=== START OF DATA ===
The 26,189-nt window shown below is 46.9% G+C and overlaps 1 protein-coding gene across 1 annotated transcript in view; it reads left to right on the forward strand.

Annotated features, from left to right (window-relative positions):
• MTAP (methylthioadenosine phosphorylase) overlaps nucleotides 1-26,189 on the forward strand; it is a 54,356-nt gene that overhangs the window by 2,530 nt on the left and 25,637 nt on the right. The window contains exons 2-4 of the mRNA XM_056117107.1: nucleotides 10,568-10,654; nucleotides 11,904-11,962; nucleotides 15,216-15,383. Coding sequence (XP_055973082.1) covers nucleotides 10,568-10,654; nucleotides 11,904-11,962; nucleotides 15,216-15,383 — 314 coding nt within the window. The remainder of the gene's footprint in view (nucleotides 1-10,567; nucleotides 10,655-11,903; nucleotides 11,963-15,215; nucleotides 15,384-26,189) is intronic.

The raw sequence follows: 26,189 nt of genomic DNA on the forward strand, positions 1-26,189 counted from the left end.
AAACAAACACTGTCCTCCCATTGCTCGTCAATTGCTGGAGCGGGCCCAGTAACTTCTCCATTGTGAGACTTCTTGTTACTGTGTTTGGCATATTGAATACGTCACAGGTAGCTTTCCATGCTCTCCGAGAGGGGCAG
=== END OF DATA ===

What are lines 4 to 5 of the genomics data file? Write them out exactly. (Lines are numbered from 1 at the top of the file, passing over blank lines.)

The raw sequence follows: 26,189 nt of genomic DNA on the forward strand, positions 1-26,189 counted from the left end.
AAACAAACACTGTCCTCCCATTGCTCGTCAATTGCTGGAGCGGGCCCAGTAACTTCTCCATTGTGAGACTTCTTGTTACTGTGTTTGGCATATTGAATACGTCACAGGTAGCTTTCCATGCTCTCCGAGAGGGGCAG